Flash Flooding & Severe Thunderstorms Possible Across Parts of the Mid-Atlantic on Monday

The last few runs of the high-resolution North American Model (NAM) continue to outline thunderstorms capable of dropping copious amounts of rain in a short period of time on Monday. 

The image below, courtesy TropicalTidbits is from the latest Sunday morning run of the NAM model, showing numerous showers and thunderstorms impacting the DC Region beginning during the morning rush hour and exiting the region during the late evening hours.

The Storm Prediction Center (SPC) has outlined the southern and eastern zones of the DC Region with a slight risk of Severe Thunderstorms.

Flash Flooding will be the main risk tomorrow, especially in low-lying, flood prone areas along the interstate 95 corridor.  The next two images show potential rainfall amounts (highly dependent upon where multiple rounds of convection travel over the same locations).  A general one to two inches of rain is possible with some locations possibly picking upwards of 2 to 4″ where thunderstorms train (travel over the same locations).

Wind Shear & Tornado Threat:

  • Currently the highest threat for rotating super cells is from east-central Virginia across the northern neck of Virginia. 

 

  • The tornado risk across northern Virginia, southern and eastern Maryland across the Chesapeake Bay into Delaware and southern New Jersey is not zero, but according the latest forecast models the threat in these location is relatively low.  Regardless, keep in mind that any severe thunderstorms that do develop are always capable of producing short-lived weak tornadoes with little to no warning. Pay close attention to any watches that are issued and be ready to seek shelter if a tornado warning is issued for your location.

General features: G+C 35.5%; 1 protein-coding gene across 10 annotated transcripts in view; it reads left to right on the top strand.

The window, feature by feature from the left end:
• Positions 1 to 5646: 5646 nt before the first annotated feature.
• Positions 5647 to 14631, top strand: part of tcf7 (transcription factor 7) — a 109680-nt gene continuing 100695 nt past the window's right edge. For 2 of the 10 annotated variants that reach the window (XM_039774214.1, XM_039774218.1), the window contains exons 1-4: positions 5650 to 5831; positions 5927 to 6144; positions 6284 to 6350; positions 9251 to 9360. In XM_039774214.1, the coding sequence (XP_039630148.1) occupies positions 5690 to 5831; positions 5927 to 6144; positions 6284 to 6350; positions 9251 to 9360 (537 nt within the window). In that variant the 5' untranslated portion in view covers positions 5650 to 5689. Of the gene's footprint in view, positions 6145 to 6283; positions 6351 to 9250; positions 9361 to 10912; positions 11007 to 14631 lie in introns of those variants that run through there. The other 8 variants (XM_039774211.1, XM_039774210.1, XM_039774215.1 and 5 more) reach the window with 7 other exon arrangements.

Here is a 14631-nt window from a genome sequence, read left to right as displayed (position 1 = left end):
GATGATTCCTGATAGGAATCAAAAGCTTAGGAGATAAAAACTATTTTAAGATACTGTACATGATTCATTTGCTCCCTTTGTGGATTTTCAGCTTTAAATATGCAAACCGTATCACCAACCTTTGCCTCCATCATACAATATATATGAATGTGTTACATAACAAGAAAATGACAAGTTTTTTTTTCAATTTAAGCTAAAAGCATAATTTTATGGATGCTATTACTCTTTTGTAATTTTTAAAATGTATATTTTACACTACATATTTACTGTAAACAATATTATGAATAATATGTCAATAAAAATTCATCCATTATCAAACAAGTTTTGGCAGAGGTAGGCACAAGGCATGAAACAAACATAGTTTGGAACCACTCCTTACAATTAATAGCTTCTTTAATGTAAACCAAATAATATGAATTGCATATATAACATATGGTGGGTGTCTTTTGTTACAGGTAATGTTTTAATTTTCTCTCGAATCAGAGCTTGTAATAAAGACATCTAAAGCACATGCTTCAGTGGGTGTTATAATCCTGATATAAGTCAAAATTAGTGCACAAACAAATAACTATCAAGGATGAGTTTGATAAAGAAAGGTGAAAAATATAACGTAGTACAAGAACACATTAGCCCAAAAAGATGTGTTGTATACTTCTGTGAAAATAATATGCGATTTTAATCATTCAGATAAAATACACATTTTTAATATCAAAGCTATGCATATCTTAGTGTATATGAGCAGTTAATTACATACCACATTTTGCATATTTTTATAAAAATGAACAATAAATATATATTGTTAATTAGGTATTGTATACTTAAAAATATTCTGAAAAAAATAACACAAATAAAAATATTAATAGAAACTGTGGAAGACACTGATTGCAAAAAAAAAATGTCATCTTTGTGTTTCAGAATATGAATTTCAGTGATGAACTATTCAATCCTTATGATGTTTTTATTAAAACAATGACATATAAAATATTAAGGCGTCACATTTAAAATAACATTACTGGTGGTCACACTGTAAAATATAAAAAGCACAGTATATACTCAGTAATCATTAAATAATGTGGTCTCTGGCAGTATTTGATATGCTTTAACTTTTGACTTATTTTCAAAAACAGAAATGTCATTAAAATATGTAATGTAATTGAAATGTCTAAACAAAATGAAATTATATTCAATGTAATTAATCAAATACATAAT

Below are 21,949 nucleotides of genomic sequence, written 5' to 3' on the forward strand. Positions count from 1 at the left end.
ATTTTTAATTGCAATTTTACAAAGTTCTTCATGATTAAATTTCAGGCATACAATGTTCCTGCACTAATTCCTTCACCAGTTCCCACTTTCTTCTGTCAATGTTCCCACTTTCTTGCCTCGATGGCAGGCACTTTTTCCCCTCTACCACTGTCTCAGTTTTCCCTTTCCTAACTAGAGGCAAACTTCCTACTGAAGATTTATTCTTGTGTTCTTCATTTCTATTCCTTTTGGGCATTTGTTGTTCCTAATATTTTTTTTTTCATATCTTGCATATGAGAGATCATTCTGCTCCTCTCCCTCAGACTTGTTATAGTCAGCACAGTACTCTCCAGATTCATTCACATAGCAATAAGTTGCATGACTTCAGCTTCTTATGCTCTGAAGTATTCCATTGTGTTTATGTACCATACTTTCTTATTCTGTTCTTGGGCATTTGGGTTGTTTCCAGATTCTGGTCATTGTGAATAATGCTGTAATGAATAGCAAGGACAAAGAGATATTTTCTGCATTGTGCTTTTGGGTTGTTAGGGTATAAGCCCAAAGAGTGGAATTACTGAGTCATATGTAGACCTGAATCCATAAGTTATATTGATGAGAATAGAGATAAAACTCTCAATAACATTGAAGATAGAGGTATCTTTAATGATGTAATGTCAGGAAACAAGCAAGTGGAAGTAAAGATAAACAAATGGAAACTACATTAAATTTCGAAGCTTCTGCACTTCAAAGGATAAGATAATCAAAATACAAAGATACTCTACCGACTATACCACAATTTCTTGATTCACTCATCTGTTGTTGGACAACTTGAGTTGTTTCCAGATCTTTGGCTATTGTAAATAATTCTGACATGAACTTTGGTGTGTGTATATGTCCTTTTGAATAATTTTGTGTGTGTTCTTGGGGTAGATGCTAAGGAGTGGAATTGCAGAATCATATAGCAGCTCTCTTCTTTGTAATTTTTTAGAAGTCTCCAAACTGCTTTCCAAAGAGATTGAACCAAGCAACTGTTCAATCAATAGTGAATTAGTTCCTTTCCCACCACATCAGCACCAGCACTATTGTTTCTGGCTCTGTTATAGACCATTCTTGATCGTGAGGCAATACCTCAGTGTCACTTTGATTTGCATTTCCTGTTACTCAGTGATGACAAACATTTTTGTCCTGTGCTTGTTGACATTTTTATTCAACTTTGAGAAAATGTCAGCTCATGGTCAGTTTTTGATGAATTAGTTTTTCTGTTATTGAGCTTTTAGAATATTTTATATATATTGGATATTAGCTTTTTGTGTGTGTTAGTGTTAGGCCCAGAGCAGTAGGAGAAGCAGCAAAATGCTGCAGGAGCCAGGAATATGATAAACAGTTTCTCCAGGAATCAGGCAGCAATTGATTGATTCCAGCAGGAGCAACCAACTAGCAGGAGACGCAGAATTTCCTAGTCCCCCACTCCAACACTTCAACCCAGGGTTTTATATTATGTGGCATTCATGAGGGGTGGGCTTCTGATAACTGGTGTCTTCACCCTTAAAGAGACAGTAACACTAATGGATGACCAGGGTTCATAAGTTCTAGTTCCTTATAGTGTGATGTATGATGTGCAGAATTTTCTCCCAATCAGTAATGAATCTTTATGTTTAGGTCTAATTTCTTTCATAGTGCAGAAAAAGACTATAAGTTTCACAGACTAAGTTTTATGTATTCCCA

Latest Forecast Sounding for the middle peninsula & eastern half of the northern neck of Virginia:

  • These are currently the locations with the highest CAPE, and bulk wind shear (0-6 km of 40+ knots).  The wind field in this forecast sounding also shows southerly flow rapidly becoming southwesterly and then westerly through the lower half of the troposphere.

Latest forecast sounding in Fairfax County:

  • Threat of isolated tornadoes within this sounding environment is not zero (see Psbl Haz. Type: “MRGL TOR”/marginal tornado conditions) with moderate wind shear values (0-6 km) of 34 knots.

 

  • Across Northern Virginia, DC & Suburban Maryland the main threat at this time appears to be heavy rain with the potential for flash flooding.

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